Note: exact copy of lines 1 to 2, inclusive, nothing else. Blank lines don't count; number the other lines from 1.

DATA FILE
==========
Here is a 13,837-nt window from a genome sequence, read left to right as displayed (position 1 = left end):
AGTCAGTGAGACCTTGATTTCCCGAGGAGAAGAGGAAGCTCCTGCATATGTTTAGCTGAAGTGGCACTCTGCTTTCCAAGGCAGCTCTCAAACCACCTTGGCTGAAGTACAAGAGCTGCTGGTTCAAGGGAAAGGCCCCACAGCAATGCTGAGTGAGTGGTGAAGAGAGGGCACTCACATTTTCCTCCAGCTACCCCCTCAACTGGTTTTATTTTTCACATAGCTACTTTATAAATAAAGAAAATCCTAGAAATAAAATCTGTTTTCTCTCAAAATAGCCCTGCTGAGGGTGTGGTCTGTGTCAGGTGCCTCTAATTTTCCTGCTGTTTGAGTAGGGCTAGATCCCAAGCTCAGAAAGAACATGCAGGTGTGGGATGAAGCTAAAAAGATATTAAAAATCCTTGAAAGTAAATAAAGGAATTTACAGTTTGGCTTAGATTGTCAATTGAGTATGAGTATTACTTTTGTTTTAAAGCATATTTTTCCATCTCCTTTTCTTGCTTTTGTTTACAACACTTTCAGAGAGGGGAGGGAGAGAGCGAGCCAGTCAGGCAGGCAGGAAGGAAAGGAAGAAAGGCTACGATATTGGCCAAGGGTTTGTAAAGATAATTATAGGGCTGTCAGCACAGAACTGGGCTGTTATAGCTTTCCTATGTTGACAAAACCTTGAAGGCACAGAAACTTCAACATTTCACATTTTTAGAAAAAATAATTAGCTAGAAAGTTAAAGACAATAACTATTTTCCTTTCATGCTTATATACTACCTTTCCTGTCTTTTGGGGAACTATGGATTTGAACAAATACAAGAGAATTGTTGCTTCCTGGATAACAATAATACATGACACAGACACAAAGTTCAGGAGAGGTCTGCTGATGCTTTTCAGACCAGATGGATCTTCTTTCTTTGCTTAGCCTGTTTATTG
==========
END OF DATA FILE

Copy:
Here is a 13,837-nt window from a genome sequence, read left to right as displayed (position 1 = left end):
AGTCAGTGAGACCTTGATTTCCCGAGGAGAAGAGGAAGCTCCTGCATATGTTTAGCTGAAGTGGCACTCTGCTTTCCAAGGCAGCTCTCAAACCACCTTGGCTGAAGTACAAGAGCTGCTGGTTCAAGGGAAAGGCCCCACAGCAATGCTGAGTGAGTGGTGAAGAGAGGGCACTCACATTTTCCTCCAGCTACCCCCTCAACTGGTTTTATTTTTCACATAGCTACTTTATAAATAAAGAAAATCCTAGAAATAAAATCTGTTTTCTCTCAAAATAGCCCTGCTGAGGGTGTGGTCTGTGTCAGGTGCCTCTAATTTTCCTGCTGTTTGAGTAGGGCTAGATCCCAAGCTCAGAAAGAACATGCAGGTGTGGGATGAAGCTAAAAAGATATTAAAAATCCTTGAAAGTAAATAAAGGAATTTACAGTTTGGCTTAGATTGTCAATTGAGTATGAGTATTACTTTTGTTTTAAAGCATATTTTTCCATCTCCTTTTCTTGCTTTTGTTTACAACACTTTCAGAGAGGGGAGGGAGAGAGCGAGCCAGTCAGGCAGGCAGGAAGGAAAGGAAGAAAGGCTACGATATTGGCCAAGGGTTTGTAAAGATAATTATAGGGCTGTCAGCACAGAACTGGGCTGTTATAGCTTTCCTATGTTGACAAAACCTTGAAGGCACAGAAACTTCAACATTTCACATTTTTAGAAAAAATAATTAGCTAGAAAGTTAAAGACAATAACTATTTTCCTTTCATGCTTATATACTACCTTTCCTGTCTTTTGGGGAACTATGGATTTGAACAAATACAAGAGAATTGTTGCTTCCTGGATAACAATAATACATGACACAGACACAAAGTTCAGGAGAGGTCTGCTGATGCTTTTCAGACCAGATGGATCTTCTTTCTTTGCTTAGCCTGTTTATTG